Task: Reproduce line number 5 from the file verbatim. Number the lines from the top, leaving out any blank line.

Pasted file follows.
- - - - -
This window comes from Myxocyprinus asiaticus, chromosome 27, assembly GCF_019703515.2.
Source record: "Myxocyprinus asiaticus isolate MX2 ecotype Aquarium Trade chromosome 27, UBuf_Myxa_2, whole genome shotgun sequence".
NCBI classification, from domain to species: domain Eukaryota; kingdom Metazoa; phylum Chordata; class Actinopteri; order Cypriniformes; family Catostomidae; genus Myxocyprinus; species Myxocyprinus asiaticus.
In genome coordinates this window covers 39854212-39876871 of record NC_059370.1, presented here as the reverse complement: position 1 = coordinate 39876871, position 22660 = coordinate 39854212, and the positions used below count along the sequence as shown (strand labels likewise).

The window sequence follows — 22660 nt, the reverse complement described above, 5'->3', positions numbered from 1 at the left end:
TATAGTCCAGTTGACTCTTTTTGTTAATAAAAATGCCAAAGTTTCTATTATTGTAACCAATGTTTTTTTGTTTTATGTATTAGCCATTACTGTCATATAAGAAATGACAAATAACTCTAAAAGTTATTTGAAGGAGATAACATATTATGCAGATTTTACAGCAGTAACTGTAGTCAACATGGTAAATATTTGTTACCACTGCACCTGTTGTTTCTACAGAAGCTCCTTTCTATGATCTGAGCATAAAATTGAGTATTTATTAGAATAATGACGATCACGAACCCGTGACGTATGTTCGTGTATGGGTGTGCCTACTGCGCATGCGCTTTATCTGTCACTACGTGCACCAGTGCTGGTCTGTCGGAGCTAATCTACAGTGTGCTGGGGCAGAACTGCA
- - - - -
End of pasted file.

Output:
The window sequence follows — 22660 nt, the reverse complement described above, 5'->3', positions numbered from 1 at the left end: